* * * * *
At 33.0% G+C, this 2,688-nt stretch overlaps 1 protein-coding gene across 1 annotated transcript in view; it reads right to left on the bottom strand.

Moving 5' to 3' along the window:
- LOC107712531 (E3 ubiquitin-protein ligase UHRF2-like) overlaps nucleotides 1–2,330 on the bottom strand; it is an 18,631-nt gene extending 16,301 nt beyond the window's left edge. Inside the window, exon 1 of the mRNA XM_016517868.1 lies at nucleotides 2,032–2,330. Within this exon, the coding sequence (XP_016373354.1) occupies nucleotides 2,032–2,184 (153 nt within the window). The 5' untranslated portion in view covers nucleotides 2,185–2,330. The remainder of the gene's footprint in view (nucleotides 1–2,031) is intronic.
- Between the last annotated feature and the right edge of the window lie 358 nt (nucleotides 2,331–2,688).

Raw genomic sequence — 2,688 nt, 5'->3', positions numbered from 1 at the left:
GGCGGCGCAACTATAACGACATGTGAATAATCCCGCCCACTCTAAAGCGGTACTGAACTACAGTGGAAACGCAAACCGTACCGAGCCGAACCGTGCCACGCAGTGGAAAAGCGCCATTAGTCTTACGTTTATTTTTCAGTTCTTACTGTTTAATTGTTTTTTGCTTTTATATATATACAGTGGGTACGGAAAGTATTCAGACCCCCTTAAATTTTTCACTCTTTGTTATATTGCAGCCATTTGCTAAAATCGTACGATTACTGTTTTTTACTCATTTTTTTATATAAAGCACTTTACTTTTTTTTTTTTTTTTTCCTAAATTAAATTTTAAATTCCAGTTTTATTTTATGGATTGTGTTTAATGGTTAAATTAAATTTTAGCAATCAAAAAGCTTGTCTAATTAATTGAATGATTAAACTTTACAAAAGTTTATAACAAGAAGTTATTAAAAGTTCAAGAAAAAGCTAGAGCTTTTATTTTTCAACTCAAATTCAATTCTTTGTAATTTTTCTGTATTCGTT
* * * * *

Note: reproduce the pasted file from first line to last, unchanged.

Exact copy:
At 33.0% G+C, this 2,688-nt stretch overlaps 1 protein-coding gene across 1 annotated transcript in view; it reads right to left on the bottom strand.

Moving 5' to 3' along the window:
- LOC107712531 (E3 ubiquitin-protein ligase UHRF2-like) overlaps nucleotides 1–2,330 on the bottom strand; it is an 18,631-nt gene extending 16,301 nt beyond the window's left edge. Inside the window, exon 1 of the mRNA XM_016517868.1 lies at nucleotides 2,032–2,330. Within this exon, the coding sequence (XP_016373354.1) occupies nucleotides 2,032–2,184 (153 nt within the window). The 5' untranslated portion in view covers nucleotides 2,185–2,330. The remainder of the gene's footprint in view (nucleotides 1–2,031) is intronic.
- Between the last annotated feature and the right edge of the window lie 358 nt (nucleotides 2,331–2,688).

Raw genomic sequence — 2,688 nt, 5'->3', positions numbered from 1 at the left:
GGCGGCGCAACTATAACGACATGTGAATAATCCCGCCCACTCTAAAGCGGTACTGAACTACAGTGGAAACGCAAACCGTACCGAGCCGAACCGTGCCACGCAGTGGAAAAGCGCCATTAGTCTTACGTTTATTTTTCAGTTCTTACTGTTTAATTGTTTTTTGCTTTTATATATATACAGTGGGTACGGAAAGTATTCAGACCCCCTTAAATTTTTCACTCTTTGTTATATTGCAGCCATTTGCTAAAATCGTACGATTACTGTTTTTTACTCATTTTTTTATATAAAGCACTTTACTTTTTTTTTTTTTTTTTCCTAAATTAAATTTTAAATTCCAGTTTTATTTTATGGATTGTGTTTAATGGTTAAATTAAATTTTAGCAATCAAAAAGCTTGTCTAATTAATTGAATGATTAAACTTTACAAAAGTTTATAACAAGAAGTTATTAAAAGTTCAAGAAAAAGCTAGAGCTTTTATTTTTCAACTCAAATTCAATTCTTTGTAATTTTTCTGTATTCGTT